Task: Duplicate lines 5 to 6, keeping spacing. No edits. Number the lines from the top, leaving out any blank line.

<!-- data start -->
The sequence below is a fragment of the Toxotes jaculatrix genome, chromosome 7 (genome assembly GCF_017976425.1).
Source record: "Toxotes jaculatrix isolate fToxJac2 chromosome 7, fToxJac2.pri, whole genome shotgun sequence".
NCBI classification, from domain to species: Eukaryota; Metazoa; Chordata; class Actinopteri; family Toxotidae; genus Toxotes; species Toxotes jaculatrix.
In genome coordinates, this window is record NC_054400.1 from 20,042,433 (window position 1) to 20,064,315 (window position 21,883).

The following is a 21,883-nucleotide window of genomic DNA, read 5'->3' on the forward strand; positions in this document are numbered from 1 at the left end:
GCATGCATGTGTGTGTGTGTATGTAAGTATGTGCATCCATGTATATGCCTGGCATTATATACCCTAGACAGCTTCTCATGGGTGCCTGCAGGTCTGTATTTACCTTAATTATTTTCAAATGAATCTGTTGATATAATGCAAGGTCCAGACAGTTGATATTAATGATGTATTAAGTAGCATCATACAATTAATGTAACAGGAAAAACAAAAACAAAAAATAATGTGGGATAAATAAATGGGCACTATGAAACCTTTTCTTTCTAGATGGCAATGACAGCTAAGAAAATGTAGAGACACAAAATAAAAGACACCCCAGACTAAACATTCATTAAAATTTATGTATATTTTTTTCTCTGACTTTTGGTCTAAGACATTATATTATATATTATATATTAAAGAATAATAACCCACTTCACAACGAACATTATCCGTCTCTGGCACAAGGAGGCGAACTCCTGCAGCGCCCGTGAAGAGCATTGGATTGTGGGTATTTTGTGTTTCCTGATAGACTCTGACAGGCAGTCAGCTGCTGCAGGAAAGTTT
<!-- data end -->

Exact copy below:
The following is a 21,883-nucleotide window of genomic DNA, read 5'->3' on the forward strand; positions in this document are numbered from 1 at the left end:
GCATGCATGTGTGTGTGTGTATGTAAGTATGTGCATCCATGTATATGCCTGGCATTATATACCCTAGACAGCTTCTCATGGGTGCCTGCAGGTCTGTATTTACCTTAATTATTTTCAAATGAATCTGTTGATATAATGCAAGGTCCAGACAGTTGATATTAATGATGTATTAAGTAGCATCATACAATTAATGTAACAGGAAAAACAAAAACAAAAAATAATGTGGGATAAATAAATGGGCACTATGAAACCTTTTCTTTCTAGATGGCAATGACAGCTAAGAAAATGTAGAGACACAAAATAAAAGACACCCCAGACTAAACATTCATTAAAATTTATGTATATTTTTTTCTCTGACTTTTGGTCTAAGACATTATATTATATATTATATATTAAAGAATAATAACCCACTTCACAACGAACATTATCCGTCTCTGGCACAAGGAGGCGAACTCCTGCAGCGCCCGTGAAGAGCATTGGATTGTGGGTATTTTGTGTTTCCTGATAGACTCTGACAGGCAGTCAGCTGCTGCAGGAAAGTTT